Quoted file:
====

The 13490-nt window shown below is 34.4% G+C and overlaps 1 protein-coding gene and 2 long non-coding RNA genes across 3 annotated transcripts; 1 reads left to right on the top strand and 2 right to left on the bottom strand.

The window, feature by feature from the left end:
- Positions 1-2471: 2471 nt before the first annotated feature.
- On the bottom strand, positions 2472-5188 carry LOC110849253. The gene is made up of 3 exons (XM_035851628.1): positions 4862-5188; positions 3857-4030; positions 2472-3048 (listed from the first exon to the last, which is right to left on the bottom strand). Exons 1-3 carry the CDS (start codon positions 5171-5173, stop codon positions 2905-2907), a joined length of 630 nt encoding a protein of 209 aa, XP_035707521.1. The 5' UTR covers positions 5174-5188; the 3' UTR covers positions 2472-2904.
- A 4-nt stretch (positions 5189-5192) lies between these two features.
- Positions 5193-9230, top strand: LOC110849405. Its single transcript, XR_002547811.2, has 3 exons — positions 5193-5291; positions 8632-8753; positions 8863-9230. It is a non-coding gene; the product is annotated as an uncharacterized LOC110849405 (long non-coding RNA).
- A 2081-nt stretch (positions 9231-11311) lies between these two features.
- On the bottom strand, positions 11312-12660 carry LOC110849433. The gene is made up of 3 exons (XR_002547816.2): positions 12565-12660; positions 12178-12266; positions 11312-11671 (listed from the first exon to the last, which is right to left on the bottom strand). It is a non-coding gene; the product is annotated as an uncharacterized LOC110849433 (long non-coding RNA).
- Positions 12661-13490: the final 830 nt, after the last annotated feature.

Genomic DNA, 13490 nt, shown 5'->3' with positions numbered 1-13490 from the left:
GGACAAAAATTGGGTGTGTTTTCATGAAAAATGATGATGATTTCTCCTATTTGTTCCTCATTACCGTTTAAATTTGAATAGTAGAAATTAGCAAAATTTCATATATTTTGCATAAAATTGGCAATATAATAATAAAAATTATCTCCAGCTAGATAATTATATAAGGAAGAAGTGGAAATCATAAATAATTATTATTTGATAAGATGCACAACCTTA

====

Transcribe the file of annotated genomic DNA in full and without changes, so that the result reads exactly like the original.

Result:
The 13490-nt window shown below is 34.4% G+C and overlaps 1 protein-coding gene and 2 long non-coding RNA genes across 3 annotated transcripts; 1 reads left to right on the top strand and 2 right to left on the bottom strand.

The window, feature by feature from the left end:
- Positions 1-2471: 2471 nt before the first annotated feature.
- On the bottom strand, positions 2472-5188 carry LOC110849253. The gene is made up of 3 exons (XM_035851628.1): positions 4862-5188; positions 3857-4030; positions 2472-3048 (listed from the first exon to the last, which is right to left on the bottom strand). Exons 1-3 carry the CDS (start codon positions 5171-5173, stop codon positions 2905-2907), a joined length of 630 nt encoding a protein of 209 aa, XP_035707521.1. The 5' UTR covers positions 5174-5188; the 3' UTR covers positions 2472-2904.
- A 4-nt stretch (positions 5189-5192) lies between these two features.
- Positions 5193-9230, top strand: LOC110849405. Its single transcript, XR_002547811.2, has 3 exons — positions 5193-5291; positions 8632-8753; positions 8863-9230. It is a non-coding gene; the product is annotated as an uncharacterized LOC110849405 (long non-coding RNA).
- A 2081-nt stretch (positions 9231-11311) lies between these two features.
- On the bottom strand, positions 11312-12660 carry LOC110849433. The gene is made up of 3 exons (XR_002547816.2): positions 12565-12660; positions 12178-12266; positions 11312-11671 (listed from the first exon to the last, which is right to left on the bottom strand). It is a non-coding gene; the product is annotated as an uncharacterized LOC110849433 (long non-coding RNA).
- Positions 12661-13490: the final 830 nt, after the last annotated feature.

Genomic DNA, 13490 nt, shown 5'->3' with positions numbered 1-13490 from the left:
GGACAAAAATTGGGTGTGTTTTCATGAAAAATGATGATGATTTCTCCTATTTGTTCCTCATTACCGTTTAAATTTGAATAGTAGAAATTAGCAAAATTTCATATATTTTGCATAAAATTGGCAATATAATAATAAAAATTATCTCCAGCTAGATAATTATATAAGGAAGAAGTGGAAATCATAAATAATTATTATTTGATAAGATGCACAACCTTA